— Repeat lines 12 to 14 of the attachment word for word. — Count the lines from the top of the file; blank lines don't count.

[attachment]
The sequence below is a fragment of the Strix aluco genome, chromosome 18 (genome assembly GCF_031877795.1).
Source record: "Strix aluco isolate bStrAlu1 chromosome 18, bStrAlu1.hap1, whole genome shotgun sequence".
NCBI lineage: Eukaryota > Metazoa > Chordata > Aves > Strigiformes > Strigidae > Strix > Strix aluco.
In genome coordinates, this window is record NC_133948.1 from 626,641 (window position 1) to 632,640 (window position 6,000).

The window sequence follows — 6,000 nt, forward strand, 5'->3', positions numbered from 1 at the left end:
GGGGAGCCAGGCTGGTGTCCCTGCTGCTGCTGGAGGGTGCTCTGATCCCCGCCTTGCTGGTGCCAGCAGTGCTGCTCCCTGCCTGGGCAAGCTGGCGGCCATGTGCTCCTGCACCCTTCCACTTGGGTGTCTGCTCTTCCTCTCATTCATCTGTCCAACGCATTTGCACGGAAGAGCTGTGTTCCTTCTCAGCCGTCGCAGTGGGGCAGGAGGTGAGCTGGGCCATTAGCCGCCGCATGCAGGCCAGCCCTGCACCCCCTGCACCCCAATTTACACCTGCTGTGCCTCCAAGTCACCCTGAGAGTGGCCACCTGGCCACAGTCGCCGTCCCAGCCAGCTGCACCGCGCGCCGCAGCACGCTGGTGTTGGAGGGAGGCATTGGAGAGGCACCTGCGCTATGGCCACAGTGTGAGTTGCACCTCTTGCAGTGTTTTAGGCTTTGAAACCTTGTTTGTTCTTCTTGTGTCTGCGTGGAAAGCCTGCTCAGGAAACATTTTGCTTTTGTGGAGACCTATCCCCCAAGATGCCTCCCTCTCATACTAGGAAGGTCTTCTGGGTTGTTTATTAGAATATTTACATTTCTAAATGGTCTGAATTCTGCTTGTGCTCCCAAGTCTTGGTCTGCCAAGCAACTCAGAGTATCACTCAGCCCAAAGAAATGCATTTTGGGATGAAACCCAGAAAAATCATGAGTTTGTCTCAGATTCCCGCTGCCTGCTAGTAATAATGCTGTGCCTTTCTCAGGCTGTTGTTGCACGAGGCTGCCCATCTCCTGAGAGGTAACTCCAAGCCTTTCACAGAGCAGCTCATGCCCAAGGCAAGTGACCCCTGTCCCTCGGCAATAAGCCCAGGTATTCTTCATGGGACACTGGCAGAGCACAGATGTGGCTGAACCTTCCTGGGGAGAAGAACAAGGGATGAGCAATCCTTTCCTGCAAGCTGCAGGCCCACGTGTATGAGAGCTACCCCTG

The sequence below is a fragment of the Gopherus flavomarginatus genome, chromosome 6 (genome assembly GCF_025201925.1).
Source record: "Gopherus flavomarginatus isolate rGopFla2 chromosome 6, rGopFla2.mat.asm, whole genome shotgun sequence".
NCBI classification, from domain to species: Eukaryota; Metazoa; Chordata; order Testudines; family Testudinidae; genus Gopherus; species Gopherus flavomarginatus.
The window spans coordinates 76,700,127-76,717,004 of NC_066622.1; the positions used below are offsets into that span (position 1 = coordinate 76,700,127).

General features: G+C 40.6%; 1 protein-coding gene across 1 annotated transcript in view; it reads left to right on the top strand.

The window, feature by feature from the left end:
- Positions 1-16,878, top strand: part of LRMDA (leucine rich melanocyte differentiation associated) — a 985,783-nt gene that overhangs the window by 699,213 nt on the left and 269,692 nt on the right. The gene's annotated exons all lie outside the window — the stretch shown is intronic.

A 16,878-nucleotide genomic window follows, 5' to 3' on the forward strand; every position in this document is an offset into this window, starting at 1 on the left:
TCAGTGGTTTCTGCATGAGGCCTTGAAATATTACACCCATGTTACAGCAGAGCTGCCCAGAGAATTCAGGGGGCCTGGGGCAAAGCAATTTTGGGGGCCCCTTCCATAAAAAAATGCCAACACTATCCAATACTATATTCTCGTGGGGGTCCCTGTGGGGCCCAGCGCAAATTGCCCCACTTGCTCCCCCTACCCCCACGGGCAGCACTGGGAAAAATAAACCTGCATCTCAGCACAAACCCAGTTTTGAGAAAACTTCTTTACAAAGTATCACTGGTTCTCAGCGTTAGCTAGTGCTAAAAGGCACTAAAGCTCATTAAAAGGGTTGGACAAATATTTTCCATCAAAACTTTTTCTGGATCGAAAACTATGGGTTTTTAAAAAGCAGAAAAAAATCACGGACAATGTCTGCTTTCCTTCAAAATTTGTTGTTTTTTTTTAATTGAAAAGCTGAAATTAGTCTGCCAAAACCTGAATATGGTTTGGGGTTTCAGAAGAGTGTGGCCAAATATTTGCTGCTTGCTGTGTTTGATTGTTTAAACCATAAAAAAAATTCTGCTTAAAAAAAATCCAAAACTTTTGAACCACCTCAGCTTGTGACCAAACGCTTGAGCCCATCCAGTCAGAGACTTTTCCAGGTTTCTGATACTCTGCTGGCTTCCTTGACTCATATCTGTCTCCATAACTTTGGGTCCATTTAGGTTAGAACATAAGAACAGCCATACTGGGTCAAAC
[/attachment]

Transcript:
The window, feature by feature from the left end:
- Positions 1-16,878, top strand: part of LRMDA (leucine rich melanocyte differentiation associated) — a 985,783-nt gene that overhangs the window by 699,213 nt on the left and 269,692 nt on the right. The gene's annotated exons all lie outside the window — the stretch shown is intronic.

A 16,878-nucleotide genomic window follows, 5' to 3' on the forward strand; every position in this document is an offset into this window, starting at 1 on the left: